Though László Krasznahorkai’s early fictions were set in his native Hungary, over the past two decades he has turned to settings that cover the globe across much of historical time. He is suited to this wide range by his erudition, by the air of conviction in his long, oscillating sentences; above all because he is a writer temperamentally nowhere at home. His protagonists are wanderers, sometimes easily distinguished from their author, sometimes less so. Whether in Renaissance Florence, Muromachi Japan, New York or Berlin, they meet their surroundings with the foreigner’s mixture of curiosity and fear, and can count no homeland but the symbolic one of art.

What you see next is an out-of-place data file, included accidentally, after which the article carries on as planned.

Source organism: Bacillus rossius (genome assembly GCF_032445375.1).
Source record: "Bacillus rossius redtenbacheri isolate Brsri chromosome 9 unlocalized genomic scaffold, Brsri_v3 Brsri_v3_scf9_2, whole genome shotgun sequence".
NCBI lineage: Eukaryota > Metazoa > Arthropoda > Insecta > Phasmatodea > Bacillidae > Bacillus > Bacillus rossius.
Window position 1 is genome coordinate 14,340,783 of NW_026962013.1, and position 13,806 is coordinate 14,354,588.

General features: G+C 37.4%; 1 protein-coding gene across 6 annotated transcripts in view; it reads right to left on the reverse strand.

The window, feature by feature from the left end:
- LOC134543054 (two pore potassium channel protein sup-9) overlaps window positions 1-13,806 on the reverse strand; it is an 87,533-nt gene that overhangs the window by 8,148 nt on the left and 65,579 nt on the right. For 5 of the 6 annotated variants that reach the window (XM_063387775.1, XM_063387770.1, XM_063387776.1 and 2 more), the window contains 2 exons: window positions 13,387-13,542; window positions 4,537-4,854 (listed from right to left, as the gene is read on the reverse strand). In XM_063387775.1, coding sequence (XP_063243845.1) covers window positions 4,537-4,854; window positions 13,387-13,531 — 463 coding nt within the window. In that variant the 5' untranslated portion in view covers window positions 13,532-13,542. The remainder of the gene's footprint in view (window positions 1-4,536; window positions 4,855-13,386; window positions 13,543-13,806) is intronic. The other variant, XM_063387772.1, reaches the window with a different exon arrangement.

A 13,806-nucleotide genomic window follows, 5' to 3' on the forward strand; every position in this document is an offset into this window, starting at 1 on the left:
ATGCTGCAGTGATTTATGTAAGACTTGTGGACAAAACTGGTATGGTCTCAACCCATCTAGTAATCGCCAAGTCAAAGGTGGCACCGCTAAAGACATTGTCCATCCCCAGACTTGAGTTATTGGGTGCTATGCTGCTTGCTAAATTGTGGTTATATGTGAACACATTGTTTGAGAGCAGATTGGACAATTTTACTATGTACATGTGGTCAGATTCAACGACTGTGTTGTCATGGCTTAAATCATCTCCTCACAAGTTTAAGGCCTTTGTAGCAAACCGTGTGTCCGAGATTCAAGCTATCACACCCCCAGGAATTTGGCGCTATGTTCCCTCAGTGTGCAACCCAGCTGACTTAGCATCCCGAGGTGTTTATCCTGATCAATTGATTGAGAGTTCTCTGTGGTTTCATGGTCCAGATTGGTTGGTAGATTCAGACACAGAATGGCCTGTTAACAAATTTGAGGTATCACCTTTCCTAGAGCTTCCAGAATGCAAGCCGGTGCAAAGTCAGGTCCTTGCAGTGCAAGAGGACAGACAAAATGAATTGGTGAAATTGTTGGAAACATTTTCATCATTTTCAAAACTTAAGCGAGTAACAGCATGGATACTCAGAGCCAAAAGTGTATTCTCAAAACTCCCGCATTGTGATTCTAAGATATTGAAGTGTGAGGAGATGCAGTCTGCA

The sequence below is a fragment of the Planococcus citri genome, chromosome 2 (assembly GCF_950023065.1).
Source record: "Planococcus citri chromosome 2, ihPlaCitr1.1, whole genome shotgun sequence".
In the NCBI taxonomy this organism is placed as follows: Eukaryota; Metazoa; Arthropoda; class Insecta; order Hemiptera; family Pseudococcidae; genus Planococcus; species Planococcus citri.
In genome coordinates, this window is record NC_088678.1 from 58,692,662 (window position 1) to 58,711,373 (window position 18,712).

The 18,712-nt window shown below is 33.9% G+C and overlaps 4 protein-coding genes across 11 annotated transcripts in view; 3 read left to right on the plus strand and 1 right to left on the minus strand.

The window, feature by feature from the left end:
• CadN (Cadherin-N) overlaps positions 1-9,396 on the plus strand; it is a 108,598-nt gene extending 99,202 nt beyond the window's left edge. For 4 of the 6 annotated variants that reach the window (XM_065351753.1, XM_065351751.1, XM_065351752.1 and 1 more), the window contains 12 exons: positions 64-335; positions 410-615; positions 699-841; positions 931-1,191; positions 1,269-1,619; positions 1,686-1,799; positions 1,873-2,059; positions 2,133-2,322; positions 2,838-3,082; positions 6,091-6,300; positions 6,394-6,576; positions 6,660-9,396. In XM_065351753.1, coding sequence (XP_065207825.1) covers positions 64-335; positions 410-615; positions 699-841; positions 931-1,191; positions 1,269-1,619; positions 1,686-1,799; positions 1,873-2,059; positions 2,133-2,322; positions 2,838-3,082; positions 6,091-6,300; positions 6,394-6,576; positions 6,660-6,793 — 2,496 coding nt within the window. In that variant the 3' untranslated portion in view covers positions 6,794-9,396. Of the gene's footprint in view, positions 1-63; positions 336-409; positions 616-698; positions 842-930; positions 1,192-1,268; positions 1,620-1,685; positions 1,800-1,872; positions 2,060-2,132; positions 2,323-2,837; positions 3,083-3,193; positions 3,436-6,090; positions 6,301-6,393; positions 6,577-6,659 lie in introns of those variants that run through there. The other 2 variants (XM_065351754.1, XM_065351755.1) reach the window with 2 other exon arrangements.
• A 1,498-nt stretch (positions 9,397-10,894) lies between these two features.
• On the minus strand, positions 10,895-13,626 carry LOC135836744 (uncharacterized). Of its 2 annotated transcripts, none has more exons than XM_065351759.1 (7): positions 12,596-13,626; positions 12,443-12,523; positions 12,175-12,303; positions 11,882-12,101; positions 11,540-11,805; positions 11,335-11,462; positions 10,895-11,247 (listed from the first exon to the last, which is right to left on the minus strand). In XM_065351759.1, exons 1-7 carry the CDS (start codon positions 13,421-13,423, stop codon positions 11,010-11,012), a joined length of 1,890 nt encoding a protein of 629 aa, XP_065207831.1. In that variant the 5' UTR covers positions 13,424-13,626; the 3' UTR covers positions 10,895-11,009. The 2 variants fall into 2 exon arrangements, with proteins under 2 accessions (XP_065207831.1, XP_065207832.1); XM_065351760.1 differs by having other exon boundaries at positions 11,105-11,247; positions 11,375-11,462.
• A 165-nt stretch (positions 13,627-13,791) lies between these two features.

Destruction and Sorrow beneath the Heavens is the most recent Krasznahorkai volume to appear in English; though it carries the subtitle “Reportage,” it differs from the fiction only in that its confusion and longing are not joined to outright peril. An authorial double—“Mr. László” or “Comrade László” in the Hungarian original, in translation called (at the author’s direction) László Stein—travels to China, together with a long-suffering interpreter, to seek out remnants of classical Chinese culture: “this last ancient civilization, this exquisite manifestation of the creative spirit of mankind.” The phrase “beneath the heavens” is a rendering of tian xia, the Confucian concept of an ordered universe in which earth is brought in accord with heaven. Structurally, Krasznahorkai is a religious writer, and his quests after aesthetic revelation take the form of pilgrimages; but in this case, the pilgrimage goes quickly and spectacularly awry. The scenic town of Zhouzhuang is horribly transformed to a flea market the moment the tourist buses arrive; the fabled “First Spring Under Heaven” in Zhenjiang has become a filthy, stagnant pond; the adjoining Jiangtian monastery, while keeping its outward form, has inwardly ceased to exist. [Read More]